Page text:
In a consistent two-decade career, comedy writer-director Daniel Burman has furrowed through a small swathe of the urban Jews of Buenos Aires in movies like 2004’s “Lost Embrace.” (Of the city’s 2.9 million population, a quarter-million are estimated to be Jewish.) For “The Tenth Man,” Burman moves into the teeming Jewish heritage neighborhood of the city. While steeped in religious details, the film’s conflict lies between a thirty-something son who returns home for a week in the run-up to Purim, from New York where he is an economist, to the streets where his father is a mainstay of the community. Naturalistic and deadpan, Burman’s comedy always takes a viewer by surprise. Cinematographer Daniel Ortega’s camerawork wonderfully establishes place and a sense of the vitality of Argentine street life. 82m. (Ray Pride)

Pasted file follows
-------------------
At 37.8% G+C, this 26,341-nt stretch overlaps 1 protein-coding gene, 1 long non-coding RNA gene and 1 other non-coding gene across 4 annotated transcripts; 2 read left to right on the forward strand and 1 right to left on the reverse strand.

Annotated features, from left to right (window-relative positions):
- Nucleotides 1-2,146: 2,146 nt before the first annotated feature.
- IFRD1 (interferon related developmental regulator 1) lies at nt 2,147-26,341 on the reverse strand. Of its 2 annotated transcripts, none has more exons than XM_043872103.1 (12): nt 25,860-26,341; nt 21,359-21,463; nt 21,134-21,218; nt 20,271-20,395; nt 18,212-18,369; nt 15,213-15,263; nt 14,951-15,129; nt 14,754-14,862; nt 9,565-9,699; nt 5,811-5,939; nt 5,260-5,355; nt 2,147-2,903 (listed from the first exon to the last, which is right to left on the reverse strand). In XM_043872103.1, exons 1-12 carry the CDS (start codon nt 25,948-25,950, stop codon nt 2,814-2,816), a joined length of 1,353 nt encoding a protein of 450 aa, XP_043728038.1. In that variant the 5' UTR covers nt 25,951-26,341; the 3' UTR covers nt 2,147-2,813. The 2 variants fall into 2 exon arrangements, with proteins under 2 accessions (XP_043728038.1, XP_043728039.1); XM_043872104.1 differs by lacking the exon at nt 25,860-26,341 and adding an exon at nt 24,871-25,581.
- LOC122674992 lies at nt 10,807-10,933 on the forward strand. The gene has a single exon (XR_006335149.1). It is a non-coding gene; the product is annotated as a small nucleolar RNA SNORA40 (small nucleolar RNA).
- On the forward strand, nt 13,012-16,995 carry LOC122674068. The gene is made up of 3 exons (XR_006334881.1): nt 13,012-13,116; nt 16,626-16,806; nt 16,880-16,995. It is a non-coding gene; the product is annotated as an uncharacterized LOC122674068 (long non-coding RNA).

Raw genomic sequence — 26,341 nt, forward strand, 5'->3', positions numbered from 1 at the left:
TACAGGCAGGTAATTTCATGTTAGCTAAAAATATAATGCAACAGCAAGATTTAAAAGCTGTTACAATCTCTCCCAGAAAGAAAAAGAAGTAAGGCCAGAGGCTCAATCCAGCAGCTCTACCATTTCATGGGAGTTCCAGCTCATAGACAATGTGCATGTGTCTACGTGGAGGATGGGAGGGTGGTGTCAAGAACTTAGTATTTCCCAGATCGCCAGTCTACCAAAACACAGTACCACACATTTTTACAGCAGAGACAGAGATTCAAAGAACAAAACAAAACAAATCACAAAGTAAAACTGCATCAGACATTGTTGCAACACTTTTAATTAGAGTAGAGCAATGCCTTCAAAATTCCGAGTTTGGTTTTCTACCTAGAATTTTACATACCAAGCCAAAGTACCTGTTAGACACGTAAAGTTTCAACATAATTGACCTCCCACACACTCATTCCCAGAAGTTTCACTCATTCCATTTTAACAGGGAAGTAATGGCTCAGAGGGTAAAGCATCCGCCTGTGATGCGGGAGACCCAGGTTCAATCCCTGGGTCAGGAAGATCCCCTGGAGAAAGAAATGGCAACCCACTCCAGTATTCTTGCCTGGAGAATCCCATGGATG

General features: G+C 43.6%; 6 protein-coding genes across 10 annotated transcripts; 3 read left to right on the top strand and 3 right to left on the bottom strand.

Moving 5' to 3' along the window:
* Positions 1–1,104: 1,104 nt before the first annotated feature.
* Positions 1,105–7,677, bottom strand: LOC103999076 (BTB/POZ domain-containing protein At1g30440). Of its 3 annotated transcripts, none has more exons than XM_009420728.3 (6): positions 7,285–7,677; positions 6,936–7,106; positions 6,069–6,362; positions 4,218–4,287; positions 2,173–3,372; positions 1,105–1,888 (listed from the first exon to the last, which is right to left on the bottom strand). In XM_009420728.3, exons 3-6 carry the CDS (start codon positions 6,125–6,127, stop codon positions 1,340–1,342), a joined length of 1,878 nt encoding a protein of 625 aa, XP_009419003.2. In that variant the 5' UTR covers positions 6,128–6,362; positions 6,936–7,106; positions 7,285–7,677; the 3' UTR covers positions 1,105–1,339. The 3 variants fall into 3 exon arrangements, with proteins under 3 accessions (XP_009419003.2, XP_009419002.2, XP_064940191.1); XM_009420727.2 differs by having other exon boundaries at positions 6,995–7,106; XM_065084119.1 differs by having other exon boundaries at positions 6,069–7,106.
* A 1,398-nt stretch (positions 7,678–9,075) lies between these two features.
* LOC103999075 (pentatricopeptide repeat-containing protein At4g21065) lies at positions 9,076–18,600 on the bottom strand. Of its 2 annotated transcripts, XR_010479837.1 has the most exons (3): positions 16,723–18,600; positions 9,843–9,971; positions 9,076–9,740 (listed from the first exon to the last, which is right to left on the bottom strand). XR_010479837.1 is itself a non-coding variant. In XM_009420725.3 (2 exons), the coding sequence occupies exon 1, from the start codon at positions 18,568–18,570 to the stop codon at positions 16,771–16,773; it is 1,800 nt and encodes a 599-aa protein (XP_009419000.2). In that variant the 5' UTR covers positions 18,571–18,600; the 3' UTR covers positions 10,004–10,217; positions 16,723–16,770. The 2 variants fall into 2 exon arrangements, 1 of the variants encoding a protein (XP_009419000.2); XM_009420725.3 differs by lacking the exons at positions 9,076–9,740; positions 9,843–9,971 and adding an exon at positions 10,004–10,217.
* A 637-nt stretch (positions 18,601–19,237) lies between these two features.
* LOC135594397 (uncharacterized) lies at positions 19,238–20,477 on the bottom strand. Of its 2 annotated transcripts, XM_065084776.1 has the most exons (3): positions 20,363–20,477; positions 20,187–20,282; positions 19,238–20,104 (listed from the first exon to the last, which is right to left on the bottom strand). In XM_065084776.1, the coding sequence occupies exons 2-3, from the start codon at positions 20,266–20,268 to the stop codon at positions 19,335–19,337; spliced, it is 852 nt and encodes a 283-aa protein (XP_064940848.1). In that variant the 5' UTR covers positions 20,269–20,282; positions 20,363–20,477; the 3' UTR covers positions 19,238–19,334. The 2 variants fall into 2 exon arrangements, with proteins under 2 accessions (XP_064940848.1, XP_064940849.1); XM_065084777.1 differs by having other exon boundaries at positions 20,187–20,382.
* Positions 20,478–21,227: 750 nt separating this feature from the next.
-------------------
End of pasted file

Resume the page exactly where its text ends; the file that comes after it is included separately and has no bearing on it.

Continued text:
“The Tenth Man” opens Friday, November 18 at Siskel.
Ray Pride is Newcity’s film critic and a contributing editor to Filmmaker magazine.
His multimedia history of Chicago “Ghost Signs” will be published later this year.